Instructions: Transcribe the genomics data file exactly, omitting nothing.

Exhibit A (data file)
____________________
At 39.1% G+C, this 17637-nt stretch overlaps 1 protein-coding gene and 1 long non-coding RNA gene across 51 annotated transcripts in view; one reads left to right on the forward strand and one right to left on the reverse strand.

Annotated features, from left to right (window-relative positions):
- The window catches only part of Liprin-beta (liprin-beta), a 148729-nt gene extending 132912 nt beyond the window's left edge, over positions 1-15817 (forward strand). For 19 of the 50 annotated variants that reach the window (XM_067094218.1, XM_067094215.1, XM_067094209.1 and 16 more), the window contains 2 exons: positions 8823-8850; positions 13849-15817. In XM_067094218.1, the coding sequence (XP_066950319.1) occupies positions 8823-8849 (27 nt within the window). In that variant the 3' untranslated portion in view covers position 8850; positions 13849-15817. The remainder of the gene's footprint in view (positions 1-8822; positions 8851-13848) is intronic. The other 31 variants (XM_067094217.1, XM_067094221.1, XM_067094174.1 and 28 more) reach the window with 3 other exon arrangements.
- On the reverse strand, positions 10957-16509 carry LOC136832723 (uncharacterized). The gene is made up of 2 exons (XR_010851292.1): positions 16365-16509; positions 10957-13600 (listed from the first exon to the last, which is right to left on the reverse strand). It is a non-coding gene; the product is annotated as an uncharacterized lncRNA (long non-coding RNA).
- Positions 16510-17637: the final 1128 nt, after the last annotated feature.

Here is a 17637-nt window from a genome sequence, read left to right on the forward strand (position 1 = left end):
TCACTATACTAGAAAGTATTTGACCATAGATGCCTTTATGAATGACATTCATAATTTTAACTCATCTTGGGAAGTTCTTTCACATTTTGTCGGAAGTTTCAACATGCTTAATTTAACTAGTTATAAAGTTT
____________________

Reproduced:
At 39.1% G+C, this 17637-nt stretch overlaps 1 protein-coding gene and 1 long non-coding RNA gene across 51 annotated transcripts in view; one reads left to right on the forward strand and one right to left on the reverse strand.

Annotated features, from left to right (window-relative positions):
- The window catches only part of Liprin-beta (liprin-beta), a 148729-nt gene extending 132912 nt beyond the window's left edge, over positions 1-15817 (forward strand). For 19 of the 50 annotated variants that reach the window (XM_067094218.1, XM_067094215.1, XM_067094209.1 and 16 more), the window contains 2 exons: positions 8823-8850; positions 13849-15817. In XM_067094218.1, the coding sequence (XP_066950319.1) occupies positions 8823-8849 (27 nt within the window). In that variant the 3' untranslated portion in view covers position 8850; positions 13849-15817. The remainder of the gene's footprint in view (positions 1-8822; positions 8851-13848) is intronic. The other 31 variants (XM_067094217.1, XM_067094221.1, XM_067094174.1 and 28 more) reach the window with 3 other exon arrangements.
- On the reverse strand, positions 10957-16509 carry LOC136832723 (uncharacterized). The gene is made up of 2 exons (XR_010851292.1): positions 16365-16509; positions 10957-13600 (listed from the first exon to the last, which is right to left on the reverse strand). It is a non-coding gene; the product is annotated as an uncharacterized lncRNA (long non-coding RNA).
- Positions 16510-17637: the final 1128 nt, after the last annotated feature.

Here is a 17637-nt window from a genome sequence, read left to right on the forward strand (position 1 = left end):
TCACTATACTAGAAAGTATTTGACCATAGATGCCTTTATGAATGACATTCATAATTTTAACTCATCTTGGGAAGTTCTTTCACATTTTGTCGGAAGTTTCAACATGCTTAATTTAACTAGTTATAAAGTTT